WHEAT RIDGE, Colo. — Even though we’ve lost so many of our friends and neighbors to COVID-19, there are few memorials acknowledging the deaths. A senior living facility in Wheat Ridge wanted to change that, with help from the community.
When communities come together, loss can feel a little easier to comprehend.
"You can’t do it and feel bad about yourself. It always helps lift your spirit," said Aidan Brainard, a senior at Columbine High School, as he painted a fence at the facility. "I’m happy that we’re making this pretty for them."
Class was not held at Columbine High School on April 20. Instead, students, teachers and families participated in a day of service to honor the victims of the school shooting 23 years ago.
The Columbine baseball team used their day of service to help the Mountain Vista Senior Living Community. They painted the fence around the home's backyard, making a special memorial look even better.
"Not everything you do has to be super big when you’re giving back to the community," Brainard said. "It’s not acts of service, it’s more acts of kindness that I think really makes a difference for people like this."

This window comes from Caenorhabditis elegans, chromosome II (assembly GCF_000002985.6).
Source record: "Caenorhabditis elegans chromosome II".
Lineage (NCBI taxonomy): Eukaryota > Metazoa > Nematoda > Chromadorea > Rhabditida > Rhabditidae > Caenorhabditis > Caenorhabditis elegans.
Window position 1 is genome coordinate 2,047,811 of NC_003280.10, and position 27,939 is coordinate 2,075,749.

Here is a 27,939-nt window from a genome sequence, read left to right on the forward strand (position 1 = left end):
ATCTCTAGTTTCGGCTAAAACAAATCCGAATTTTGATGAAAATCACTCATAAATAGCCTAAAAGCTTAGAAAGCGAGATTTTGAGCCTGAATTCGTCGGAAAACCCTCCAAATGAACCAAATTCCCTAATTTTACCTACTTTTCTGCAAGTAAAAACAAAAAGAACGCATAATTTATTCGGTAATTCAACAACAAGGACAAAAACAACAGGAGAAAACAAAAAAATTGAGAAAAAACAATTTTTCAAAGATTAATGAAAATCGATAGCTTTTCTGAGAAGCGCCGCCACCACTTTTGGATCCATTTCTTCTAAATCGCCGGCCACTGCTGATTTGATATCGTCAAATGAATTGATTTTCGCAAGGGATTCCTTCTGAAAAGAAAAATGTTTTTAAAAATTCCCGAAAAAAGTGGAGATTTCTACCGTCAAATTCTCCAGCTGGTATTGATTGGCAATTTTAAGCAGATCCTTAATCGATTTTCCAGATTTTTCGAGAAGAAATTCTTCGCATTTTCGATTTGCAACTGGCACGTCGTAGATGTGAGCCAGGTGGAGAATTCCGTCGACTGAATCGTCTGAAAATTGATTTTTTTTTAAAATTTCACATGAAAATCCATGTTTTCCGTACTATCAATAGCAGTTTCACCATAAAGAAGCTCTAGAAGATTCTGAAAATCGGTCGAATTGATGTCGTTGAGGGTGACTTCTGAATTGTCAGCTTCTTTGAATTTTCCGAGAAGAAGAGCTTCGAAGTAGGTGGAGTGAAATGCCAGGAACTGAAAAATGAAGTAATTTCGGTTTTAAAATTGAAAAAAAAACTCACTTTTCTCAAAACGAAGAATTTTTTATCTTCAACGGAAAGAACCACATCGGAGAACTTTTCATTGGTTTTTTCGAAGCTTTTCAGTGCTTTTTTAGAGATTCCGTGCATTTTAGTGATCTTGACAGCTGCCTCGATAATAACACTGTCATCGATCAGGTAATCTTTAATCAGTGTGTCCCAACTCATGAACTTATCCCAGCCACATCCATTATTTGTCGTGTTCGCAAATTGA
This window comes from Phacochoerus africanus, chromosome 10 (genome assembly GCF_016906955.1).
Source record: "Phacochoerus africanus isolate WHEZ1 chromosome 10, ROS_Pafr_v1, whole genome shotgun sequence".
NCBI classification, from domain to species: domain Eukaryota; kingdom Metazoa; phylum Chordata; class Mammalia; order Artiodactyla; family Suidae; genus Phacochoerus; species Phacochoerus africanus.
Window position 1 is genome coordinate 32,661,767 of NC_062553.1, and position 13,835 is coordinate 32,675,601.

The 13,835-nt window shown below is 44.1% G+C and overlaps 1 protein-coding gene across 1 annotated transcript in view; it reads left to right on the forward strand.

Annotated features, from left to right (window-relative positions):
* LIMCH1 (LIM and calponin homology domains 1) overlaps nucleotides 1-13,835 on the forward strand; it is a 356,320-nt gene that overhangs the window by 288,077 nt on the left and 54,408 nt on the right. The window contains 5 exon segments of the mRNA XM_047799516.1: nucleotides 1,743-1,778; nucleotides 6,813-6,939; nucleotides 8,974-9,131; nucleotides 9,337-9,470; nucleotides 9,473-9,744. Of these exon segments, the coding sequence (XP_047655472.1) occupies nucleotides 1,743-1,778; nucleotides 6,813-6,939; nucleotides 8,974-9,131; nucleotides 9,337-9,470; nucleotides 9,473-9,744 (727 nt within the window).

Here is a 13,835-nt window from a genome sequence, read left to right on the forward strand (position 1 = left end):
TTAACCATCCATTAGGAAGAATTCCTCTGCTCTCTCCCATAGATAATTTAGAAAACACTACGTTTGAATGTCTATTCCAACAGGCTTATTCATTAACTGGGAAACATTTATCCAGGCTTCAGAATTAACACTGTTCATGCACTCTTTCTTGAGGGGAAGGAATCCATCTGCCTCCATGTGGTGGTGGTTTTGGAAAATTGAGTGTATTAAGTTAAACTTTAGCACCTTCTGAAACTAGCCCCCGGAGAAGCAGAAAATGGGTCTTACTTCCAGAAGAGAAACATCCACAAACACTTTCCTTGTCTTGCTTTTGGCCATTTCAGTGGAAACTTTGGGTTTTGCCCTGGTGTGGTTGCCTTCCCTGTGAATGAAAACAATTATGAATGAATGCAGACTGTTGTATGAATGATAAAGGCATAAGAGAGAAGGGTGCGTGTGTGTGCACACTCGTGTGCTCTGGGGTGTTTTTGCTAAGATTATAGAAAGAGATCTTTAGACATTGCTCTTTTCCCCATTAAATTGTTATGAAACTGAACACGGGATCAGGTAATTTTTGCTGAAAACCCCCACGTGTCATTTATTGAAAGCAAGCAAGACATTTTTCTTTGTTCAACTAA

Loss is something the Mountain Vista community also knows too much about.
Like many senior living facilities, COVID made its way inside and spread. Now a memorial sits in the yard to remember those who didn’t make it.
"These residents were a family. They lived here. This was their home. They endured a lot. COVID came through literally like wildfire and we lost a lot of people very quickly. It was tough," said Lisa Schneider with Mountain Vista. "Our residents have been confined to a room for a good period of time. We’ve lost many people here at Mountain Vista. It’s been a tough couple of years, but this is a happy, feel-good moment for us."
The memorial was built by Woody's Landscape and Foothills Stone, two more community members that came together to honor the COVID victims.
"Our residents plant themselves in front of this window. They’re out here every day when the weather is nice. They cherish this view," Schneider said. "There's loss and tragedy, but overcoming as well. I think that’s the message we want to send out."
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